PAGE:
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Is paranoia a form of anxiety?

Is Paranoia A Form Of Anxiety?

Yes, paranoia is a form of anxiety. The medical definition of anxiety provided in the Merriam-Webster Dictionary is “an abnormal and overwhelming sense of apprehension and fear often marked by physical signs (such as tension, sweating, and increased pulse rate), by doubt concerning the reality and nature of the threat, and by self-doubt about one’s capacity to cope with it.” Anxiety is the body’s natural response to stress and depending on its severity can manifest in a variety of ways. The Oxford English Dictionary defines paranoia as “a mental condition by delusions of persecution, unwarranted jealousy, or exaggerated self-importance, typically elaborated into an organized system.” More specifically, paranoia is a pattern of thinking that results in suspicion of other people and irrational mistrust. 

According to Good Therapy, “the hallmark of paranoia is that it is rooted in false belief.” Paranoia can range in severity from mild feelings of discomfort to pervasive, debilitating patterns of thinking. Verywell Mind provides examples of paranoid thoughts, some of which include the following:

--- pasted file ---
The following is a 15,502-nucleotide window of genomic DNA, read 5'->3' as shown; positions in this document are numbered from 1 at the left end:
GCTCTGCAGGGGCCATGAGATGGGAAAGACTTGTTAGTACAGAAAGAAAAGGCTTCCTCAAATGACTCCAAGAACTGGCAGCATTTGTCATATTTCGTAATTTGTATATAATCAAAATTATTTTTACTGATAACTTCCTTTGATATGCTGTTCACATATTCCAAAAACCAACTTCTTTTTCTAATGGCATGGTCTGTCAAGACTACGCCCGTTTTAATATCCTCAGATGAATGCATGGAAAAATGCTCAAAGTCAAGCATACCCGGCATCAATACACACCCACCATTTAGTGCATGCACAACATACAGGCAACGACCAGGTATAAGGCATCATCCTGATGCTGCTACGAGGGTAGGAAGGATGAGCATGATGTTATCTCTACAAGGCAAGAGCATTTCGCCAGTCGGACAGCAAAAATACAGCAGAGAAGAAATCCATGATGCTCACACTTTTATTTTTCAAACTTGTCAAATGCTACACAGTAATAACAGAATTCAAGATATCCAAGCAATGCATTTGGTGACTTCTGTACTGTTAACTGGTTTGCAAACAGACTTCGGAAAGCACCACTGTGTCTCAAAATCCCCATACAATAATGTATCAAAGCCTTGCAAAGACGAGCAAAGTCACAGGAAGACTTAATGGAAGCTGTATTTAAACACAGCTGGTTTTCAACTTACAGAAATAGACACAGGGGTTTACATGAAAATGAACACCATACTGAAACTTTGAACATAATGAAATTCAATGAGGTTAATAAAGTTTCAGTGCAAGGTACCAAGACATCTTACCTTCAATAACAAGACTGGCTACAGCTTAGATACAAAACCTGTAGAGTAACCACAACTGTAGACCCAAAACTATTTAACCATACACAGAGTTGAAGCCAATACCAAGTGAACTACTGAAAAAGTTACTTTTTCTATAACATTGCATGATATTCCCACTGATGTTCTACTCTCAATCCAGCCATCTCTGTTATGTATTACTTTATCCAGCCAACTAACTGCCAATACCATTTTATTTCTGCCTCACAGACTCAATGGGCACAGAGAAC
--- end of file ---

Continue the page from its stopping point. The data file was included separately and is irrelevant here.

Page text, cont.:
• You think someone might steal from, hurt, or kill you.
  • You feel like everyone is staring at you and/ or talking about you.
  • You think people are deliberately trying to exclude you or make you feel bad.
  • You believe the government, an organization, or an individual is spying on or following you.
  • You interpret certain facial gestures among others (strangers or friends) as some sort of inside joke that is all about you.
  • You think people are laughing at you or whispering about you behind your back.

Prolonged and frequent fits of paranoia could be indicative of paranoid personality disorder (PPD). PPD is listed in the Diagnostic and Statistical Manual of Mental Disorders, Fifth Edition (DSM-5) as one of the ten standalone personality disorders. According to Healthline, paranoid personality disorder is characterized by “intense mistrust and suspicion of others.” The symptoms of PPD fundamentally interfere with a teen’s ability to confide in others, which in turn prevents them from developing close, meaningful relationships.

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